Voters going to the polls this week to select a state Supreme Court justice for the next 12 years may have had many motivations. A desire to have a competent, ethical person in that position should have been paramount among them, but less elevated considerations undoubtedly played a part as well, such as party affiliations, personal attachments to one candidate or another, and self-interest.
“Read the comments.” That's good advice when directing friends to a dubious article or hollow commentary on some newspaper websites. The paid staff will often play it safe with a viewpoint that’s strictly vanilla at best. You might direct your friends to read some real information and analysis provided by citizen journalists and unpaid polemicists in the comments below the story.
One of the great joys in life is getting the chance to tell a bully off, but the timing and the circumstances have to be just right or you're liable to suffer the consequences.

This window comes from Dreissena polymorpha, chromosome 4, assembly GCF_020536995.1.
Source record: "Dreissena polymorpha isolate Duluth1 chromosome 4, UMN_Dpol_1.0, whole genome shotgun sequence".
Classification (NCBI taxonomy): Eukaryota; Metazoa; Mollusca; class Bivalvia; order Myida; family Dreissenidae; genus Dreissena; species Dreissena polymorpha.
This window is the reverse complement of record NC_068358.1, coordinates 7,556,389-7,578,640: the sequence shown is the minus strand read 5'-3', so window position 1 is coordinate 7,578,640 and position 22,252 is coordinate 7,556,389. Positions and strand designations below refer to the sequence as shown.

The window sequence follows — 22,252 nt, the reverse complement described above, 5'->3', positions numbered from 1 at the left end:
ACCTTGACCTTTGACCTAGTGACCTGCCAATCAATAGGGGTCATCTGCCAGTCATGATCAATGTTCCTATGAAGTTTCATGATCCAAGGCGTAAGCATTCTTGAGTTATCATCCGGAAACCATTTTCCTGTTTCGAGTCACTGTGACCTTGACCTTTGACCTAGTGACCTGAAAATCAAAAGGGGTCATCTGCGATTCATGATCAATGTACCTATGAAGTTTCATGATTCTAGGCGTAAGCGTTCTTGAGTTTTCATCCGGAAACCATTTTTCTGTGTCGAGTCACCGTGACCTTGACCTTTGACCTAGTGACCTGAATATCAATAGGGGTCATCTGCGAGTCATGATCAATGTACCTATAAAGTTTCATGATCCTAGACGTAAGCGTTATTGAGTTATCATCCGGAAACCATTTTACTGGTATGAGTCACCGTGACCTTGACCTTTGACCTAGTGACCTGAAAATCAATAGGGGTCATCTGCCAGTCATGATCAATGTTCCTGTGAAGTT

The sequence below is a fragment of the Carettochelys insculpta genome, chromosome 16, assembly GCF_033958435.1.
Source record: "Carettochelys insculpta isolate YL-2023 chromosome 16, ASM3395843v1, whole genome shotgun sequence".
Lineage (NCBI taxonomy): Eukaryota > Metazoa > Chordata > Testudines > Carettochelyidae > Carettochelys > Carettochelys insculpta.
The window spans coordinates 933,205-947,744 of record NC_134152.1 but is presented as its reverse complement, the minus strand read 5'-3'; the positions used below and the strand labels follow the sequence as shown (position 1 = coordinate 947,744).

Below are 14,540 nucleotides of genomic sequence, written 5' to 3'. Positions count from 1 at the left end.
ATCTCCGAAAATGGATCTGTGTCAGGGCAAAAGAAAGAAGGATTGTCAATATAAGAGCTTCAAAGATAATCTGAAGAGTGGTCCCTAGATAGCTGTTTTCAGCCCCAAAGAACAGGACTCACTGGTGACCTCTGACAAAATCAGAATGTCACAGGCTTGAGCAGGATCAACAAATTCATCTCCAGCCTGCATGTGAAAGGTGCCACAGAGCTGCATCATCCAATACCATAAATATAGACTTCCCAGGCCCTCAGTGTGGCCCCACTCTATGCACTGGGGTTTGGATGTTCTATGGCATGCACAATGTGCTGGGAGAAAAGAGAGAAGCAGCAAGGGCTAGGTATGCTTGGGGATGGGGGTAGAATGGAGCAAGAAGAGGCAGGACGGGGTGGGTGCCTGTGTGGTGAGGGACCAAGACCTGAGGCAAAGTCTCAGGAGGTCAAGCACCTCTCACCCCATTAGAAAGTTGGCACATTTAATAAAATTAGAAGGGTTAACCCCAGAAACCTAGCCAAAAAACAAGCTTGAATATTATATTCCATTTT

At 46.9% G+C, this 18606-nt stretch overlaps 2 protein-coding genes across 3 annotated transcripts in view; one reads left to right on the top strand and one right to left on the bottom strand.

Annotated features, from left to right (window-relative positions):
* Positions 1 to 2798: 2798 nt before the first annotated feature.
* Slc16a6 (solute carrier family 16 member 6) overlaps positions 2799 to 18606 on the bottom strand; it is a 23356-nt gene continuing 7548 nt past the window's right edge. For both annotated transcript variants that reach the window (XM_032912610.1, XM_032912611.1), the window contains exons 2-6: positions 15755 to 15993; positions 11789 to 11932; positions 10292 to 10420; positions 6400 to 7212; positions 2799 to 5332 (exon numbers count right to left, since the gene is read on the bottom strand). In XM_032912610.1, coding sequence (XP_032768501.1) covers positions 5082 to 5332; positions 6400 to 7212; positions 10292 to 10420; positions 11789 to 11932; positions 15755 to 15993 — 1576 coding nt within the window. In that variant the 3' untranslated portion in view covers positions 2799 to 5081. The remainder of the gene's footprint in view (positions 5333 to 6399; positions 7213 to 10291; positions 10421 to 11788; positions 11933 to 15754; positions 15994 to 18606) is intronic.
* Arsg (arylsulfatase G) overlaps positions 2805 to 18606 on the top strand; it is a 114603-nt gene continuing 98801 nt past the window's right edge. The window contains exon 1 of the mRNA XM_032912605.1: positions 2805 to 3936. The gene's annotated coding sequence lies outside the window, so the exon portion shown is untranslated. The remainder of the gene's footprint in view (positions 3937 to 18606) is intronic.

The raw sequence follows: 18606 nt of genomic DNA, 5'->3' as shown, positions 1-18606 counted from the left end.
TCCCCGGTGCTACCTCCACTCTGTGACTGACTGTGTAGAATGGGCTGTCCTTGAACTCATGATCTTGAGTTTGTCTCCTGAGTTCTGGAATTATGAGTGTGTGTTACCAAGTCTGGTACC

“[T]he public financing of elections – for judgeships or any other positions – is a boondoggle we all should deplore.” That's what we wrote six years ago in an editorial opposing Gov. Joe Manchin's proposal of a public financing pilot project for the two state Supreme Court seats to be contested in the 2012 election.
Our parents taught us as kids that the mere fact that everyone else is doing something is insufficient reason to justify doing the same thing. It may even be the very reason not to do it. On the other hand, just because everyone else is doing something doesn't mean it's wrong or inadvisable. Everyone else may actually be onto something and merit imitation.
One of the last acts of Supreme Court Justice Antonin Scalia before his death last week was to explain high court’s majority view in granting a stay of the implementation of the Environmental Protection Agency's Clean Power Plan, pending the outcome of a challenge now being considered by the U.S.
Ever seen a balance scale with just one side? That would be pretty stupid, and useless. After all, a balance scale has two sides – two equal-length arms with equally weighted pans suspended from each – so you can compare a mass of unknown weight to one whose weight is known, thereby determining the weight of the former.